Meridor: Israel must take steps for peace talks

Meridor: Israel must take steps for peace talks

Amid talk of settlement freeze, former Likud minister urges return to negotiations and more Palestinian self-rule

Haviv Rettig Gur is The Times of Israel's senior analyst.

Former deputy prime minister Dan Meridor (photo credit: Noam Moskowitz/Flash90)
Former deputy prime minister Dan Meridor (photo credit: Noam Moskowitz/Flash90)

NEW YORK – Israel should take additional steps to encourage peace talks, longtime Likud minister Dan Meridor, who most recently served as Israel’s minister for intelligence and atomic energy, told The Times of Israel this week.

“We have to invite the Palestinians to talks, to offer talks in good spirit. And we have to take a few actions of our own. We have to stop — and to announce it, not just do it — building any new settlements outside the [security] fence or outside the blocs,” he said, but cautioned against removing settlements without a peace deal.

“I wouldn’t remove the existing settlements of course, and they have to be protected, so I wouldn’t withdraw the army under any circumstances. Beyond that, I’d do everything possible on my part to make the border something like [the ’67 lines plus land swaps],” he said.

Meridor also urged the government to “transfer more sovereign powers to the Palestinians, on economic issues and police issues, by expanding their areas of control. We can construct a new situation slowly,” he said.

“We have to make every effort,” he added.

Meridor is a highly-respected political voice nationally, though he was sidelined in the most recent Likud party primaries and did not return to the new Knesset. He has served as a cabinet minister for over a decade across four governments and was a member of the Winograd Commission that investigated the mistakes made during the 2006 Second Lebanon War. He spoke to The Times of Israel on the sidelines of an Israel Policy Forum event in Manhattan.

Meridor praised a statement by Arab League representatives in Washington last week that accepted “minor” land swaps to the pre-1967 borders as a basis for negotiations.

‘What is optimism? We have to act’

“Israel should have welcomed the Qatari foreign minister’s statement [detailing the representatives’ agreement] as a good statement. We should have said we don’t agree on refugees; they should not return to Israel. And we don’t agree — we have to discuss — the borders, because we want to change them.”

But, Meridor added, the new flexibility “is a very important statement. For many years, as Sadat used to say, [the Arab position was] ‘not a square inch.’ Now they talk about 1967 plus minor changes. This fits with Obama’s speech [in Jerusalem in March], with Netanyahu’s speech in the Knesset where he said that we want the [major settlement] blocs and Jerusalem. He could have spoken of more.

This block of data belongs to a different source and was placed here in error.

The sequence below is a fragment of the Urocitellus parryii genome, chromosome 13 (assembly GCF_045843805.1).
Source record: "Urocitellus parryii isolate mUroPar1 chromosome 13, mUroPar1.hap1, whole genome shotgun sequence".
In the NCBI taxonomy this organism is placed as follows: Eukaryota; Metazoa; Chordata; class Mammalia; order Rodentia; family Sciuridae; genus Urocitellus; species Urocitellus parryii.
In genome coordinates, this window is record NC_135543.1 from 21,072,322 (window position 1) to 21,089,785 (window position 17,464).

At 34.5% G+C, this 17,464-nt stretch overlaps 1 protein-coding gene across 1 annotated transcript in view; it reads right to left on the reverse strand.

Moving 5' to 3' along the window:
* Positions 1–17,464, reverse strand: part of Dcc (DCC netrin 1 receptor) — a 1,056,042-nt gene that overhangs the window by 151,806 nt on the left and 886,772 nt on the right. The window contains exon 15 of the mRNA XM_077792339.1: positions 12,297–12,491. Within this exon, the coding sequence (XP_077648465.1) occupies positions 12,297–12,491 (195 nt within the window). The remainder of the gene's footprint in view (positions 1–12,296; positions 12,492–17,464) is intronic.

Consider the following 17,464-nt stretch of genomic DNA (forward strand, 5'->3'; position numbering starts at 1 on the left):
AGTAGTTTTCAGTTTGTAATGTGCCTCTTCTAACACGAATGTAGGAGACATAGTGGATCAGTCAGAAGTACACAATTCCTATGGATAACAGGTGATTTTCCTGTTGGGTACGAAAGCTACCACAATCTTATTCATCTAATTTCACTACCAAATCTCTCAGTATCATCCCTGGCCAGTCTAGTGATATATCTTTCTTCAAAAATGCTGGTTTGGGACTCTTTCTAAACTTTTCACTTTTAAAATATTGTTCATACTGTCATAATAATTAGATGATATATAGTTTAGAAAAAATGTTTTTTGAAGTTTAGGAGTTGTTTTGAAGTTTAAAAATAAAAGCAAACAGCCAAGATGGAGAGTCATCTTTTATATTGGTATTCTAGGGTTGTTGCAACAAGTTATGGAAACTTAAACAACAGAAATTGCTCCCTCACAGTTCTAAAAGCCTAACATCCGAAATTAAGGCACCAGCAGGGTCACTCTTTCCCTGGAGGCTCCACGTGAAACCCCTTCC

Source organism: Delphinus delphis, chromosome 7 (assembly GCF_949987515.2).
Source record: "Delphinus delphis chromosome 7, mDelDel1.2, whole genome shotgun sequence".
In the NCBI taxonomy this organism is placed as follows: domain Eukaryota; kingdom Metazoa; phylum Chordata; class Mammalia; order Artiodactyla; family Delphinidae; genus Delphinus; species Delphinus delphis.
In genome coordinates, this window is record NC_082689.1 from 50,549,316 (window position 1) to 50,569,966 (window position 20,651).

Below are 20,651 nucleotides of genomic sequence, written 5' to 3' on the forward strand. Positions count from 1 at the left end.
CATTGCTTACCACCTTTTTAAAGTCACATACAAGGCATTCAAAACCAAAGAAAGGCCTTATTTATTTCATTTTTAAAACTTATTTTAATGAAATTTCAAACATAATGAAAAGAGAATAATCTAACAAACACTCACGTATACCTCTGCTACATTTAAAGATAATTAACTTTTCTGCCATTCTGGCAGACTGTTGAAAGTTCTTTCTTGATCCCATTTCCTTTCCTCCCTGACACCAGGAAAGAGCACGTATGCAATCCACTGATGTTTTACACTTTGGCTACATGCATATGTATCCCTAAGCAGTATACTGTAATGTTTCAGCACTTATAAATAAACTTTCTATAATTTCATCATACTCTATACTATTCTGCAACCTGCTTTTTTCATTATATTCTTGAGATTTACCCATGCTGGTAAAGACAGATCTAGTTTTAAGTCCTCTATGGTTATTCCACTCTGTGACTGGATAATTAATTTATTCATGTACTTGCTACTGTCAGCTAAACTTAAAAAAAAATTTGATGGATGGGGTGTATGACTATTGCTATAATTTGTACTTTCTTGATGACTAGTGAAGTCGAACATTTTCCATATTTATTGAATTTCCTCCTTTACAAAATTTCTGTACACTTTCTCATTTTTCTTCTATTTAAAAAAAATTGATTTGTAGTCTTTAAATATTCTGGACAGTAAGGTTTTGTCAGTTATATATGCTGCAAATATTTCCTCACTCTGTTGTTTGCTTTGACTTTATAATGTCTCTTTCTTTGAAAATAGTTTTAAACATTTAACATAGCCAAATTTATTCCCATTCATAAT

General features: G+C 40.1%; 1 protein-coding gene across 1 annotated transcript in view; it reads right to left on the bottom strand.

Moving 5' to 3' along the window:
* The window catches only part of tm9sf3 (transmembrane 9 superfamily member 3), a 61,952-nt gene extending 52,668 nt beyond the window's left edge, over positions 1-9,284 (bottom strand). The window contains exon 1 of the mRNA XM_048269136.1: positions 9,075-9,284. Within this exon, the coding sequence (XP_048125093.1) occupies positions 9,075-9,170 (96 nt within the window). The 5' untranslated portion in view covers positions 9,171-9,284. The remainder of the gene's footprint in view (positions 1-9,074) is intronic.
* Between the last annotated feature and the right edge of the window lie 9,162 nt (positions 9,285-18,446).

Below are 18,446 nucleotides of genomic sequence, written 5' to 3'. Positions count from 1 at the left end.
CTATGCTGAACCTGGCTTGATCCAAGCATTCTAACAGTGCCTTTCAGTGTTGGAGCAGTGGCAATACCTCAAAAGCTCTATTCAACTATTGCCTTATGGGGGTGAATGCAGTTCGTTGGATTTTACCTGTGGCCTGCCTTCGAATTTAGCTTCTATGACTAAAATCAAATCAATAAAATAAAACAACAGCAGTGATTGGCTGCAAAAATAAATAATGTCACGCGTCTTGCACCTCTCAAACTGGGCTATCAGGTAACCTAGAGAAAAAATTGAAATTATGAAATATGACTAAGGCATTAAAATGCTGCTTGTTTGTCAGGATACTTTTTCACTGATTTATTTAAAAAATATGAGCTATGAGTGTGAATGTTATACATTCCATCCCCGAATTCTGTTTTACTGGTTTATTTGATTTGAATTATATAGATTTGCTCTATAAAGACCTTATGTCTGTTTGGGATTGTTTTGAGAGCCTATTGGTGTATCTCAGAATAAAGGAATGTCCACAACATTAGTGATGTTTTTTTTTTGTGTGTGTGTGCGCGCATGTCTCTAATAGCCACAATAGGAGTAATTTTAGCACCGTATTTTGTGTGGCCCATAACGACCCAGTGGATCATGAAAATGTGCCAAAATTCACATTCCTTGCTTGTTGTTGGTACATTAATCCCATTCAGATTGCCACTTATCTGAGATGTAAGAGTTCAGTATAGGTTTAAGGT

“So, more or less, you see a line being drawn according to which the borders will be not far from the ‘67 lines, with some modification,” Meridor said.

But steps had to be taken to make sure that that “growing international consensus” about land swaps would actually be possible down the road, he added.

“Look, it’s possible to hold on to so much that you end up with nothing. There’s already international agreement on this. When they say ‘changes’ or ‘swaps’ on the ’67 [lines], that’s what they’re talking about. You can argue about the details, but in general, there’s a growing international consensus. We also don’t have any interest in making the entire land a single state. The result would be disastrous for Zionism,” he said.

The interview with Meridor was held amid reports Tuesday that Netanyahu had, de-facto, frozen new construction in the West Bank.

Housing and Construction Minister Uri Ariel of the pro-settler Jewish Home party was given the instruction to delay new West Bank construction projects, likely due to American pressure, in a move that would require special approval for any building project.

How do you respond to the widespread skepticism among Israelis about the Palestinians’ ability and desire to make peace.

“If that’s the situation, why should the blame [for failure] fall entirely on us? We need to offer negotiations immediately, to stop building beyond the boundaries of the blocs — not for them, but for us. We must not create a situation we don’t know how to get out of later. We have to offer talks, and if they don’t come, let them not come.”

That suggests you’d support a unilateral withdrawal if an agreement is not forthcoming. Can Israel pull out, say, 70,000 settlers from scattered settlements outside the blocs?

“I don’t know. We’re not there. Why shouldn’t the Palestinians accept that some [Jews] will live by them?”

Are you optimistic?

“What is optimism? We have to act. We can’t wait for things to happen of their own accord. We have an anomaly, and we have to change it. For the past 40 years in Hebron, the Jew can vote and the Arab can’t. How long can that last? It’s not possible. There has to be a major effort to end it, in a final status agreement, an interim agreement, without surrendering our security. That’s what has to be done.

“In any case, that’s what I would do. I said it out loud, too. Maybe that’s why they didn’t vote for me.”

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